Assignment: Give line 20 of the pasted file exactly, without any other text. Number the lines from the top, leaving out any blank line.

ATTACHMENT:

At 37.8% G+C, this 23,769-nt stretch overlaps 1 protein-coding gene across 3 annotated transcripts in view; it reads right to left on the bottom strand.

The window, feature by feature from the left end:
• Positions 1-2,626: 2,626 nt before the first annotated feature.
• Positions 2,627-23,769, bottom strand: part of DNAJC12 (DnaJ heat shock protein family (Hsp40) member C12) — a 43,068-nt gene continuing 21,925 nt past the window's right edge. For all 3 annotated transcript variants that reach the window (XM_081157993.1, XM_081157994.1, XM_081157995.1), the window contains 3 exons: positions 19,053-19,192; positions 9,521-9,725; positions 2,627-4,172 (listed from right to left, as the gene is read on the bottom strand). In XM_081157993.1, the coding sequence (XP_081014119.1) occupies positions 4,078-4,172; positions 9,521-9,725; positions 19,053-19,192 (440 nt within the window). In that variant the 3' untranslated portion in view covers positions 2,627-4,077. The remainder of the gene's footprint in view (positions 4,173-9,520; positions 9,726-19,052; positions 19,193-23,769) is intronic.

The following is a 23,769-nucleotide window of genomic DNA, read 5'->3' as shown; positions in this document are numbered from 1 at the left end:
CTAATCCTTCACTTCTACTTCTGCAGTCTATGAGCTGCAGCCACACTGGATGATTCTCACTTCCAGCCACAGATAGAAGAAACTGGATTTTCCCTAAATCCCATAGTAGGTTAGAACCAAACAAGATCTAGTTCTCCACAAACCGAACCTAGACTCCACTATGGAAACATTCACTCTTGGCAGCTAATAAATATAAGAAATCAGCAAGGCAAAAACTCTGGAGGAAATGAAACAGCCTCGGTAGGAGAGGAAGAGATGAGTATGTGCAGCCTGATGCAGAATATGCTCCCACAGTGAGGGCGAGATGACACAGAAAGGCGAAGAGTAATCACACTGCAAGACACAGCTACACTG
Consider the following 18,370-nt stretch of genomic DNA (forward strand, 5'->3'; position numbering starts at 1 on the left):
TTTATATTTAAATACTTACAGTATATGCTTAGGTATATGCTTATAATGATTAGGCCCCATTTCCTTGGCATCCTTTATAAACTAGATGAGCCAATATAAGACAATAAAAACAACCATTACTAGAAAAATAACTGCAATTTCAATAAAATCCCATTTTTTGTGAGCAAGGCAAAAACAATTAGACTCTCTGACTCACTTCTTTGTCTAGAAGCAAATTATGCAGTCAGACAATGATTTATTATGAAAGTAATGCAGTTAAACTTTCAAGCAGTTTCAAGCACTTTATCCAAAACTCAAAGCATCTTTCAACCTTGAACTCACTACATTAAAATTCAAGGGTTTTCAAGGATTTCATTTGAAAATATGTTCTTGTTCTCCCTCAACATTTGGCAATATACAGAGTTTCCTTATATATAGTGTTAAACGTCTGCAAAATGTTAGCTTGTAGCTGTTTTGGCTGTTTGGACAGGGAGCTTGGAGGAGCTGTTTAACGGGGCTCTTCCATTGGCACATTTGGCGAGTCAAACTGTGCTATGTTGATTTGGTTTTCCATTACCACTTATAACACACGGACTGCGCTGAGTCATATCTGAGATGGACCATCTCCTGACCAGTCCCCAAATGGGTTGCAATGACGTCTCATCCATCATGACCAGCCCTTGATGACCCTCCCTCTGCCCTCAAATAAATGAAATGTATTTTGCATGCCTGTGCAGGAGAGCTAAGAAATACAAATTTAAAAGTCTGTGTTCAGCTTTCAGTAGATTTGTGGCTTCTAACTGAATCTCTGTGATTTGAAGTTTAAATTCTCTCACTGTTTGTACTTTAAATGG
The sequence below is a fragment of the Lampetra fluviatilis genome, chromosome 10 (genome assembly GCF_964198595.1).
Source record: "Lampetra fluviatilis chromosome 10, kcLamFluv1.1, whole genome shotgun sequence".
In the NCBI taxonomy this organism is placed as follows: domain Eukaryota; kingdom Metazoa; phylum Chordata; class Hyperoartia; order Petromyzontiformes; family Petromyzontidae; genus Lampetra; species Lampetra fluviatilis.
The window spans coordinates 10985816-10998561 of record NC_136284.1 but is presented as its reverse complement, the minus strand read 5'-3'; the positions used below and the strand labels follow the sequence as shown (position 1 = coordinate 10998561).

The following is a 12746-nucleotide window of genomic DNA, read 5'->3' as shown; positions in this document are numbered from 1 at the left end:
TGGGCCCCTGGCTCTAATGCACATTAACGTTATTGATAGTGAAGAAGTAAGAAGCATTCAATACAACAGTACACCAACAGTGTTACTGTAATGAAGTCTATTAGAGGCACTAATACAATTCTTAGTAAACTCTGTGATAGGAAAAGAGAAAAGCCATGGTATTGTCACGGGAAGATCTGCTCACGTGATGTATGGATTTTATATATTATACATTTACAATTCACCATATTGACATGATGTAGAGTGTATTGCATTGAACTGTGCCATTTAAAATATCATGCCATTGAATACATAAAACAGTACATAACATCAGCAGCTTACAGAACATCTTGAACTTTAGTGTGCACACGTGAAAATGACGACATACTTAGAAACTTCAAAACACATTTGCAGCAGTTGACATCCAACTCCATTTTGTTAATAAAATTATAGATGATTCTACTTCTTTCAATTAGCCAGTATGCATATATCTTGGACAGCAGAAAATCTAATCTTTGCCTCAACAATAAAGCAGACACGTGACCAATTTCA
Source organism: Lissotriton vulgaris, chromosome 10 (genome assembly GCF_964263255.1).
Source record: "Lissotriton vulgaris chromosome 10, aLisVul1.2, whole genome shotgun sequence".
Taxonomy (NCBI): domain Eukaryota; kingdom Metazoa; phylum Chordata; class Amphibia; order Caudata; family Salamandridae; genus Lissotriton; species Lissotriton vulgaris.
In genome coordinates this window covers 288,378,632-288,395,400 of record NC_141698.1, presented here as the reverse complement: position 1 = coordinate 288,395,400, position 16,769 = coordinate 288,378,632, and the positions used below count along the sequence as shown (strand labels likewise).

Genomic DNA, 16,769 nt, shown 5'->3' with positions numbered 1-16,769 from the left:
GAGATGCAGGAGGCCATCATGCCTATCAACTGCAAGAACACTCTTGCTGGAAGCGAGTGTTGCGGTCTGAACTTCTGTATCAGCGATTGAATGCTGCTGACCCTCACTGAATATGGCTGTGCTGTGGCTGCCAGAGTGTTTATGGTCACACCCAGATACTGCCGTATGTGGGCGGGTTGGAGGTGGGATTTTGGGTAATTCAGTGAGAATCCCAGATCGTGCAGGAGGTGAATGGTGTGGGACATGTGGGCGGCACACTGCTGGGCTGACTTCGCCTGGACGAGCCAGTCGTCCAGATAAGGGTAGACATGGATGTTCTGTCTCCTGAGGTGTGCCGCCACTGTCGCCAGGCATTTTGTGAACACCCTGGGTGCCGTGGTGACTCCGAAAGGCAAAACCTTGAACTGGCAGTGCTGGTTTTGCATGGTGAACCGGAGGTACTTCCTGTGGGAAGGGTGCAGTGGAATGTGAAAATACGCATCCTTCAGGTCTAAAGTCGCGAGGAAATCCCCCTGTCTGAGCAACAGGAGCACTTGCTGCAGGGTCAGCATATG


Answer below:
GAGATGCAGGAGGCCATCATGCCTATCAACTGCAAGAACACTCTTGCTGGAAGCGAGTGTTGCGGTCTGAACTTCTGTATCAGCGATTGAATGCTGCTGACCCTCACTGAATATGGCTGTGCTGTGGCTGCCAGAGTGTTTATGGTCACACCCAGATACTGCCGTATGTGGGCGGGTTGGAGGTGGGATTTTGGGTAATTCAGTGAGAATCCCAGATCGTGCAGGAGGTGAATGGTGTGGGACATGTGGGCGGCACACTGCTGGGCTGACTTCGCCTGGACGAGCCAGTCGTCCAGATAAGGGTAGACATGGATGTTCTGTCTCCTGAGGTGTGCCGCCACTGTCGCCAGGCATTTTGTGAACACCCTGGGTGCCGTGGTGACTCCGAAAGGCAAAACCTTGAACTGGCAGTGCTGGTTTTGCATGGTGAACCGGAGGTACTTCCTGTGGGAAGGGTGCAGTGGAATGTGAAAATACGCATCCTTCAGGTCTAAAGTCGCGAGGAAATCCCCCTGTCTGAGCAACAGGAGCACTTGCTGCAGGGTCAGCATATG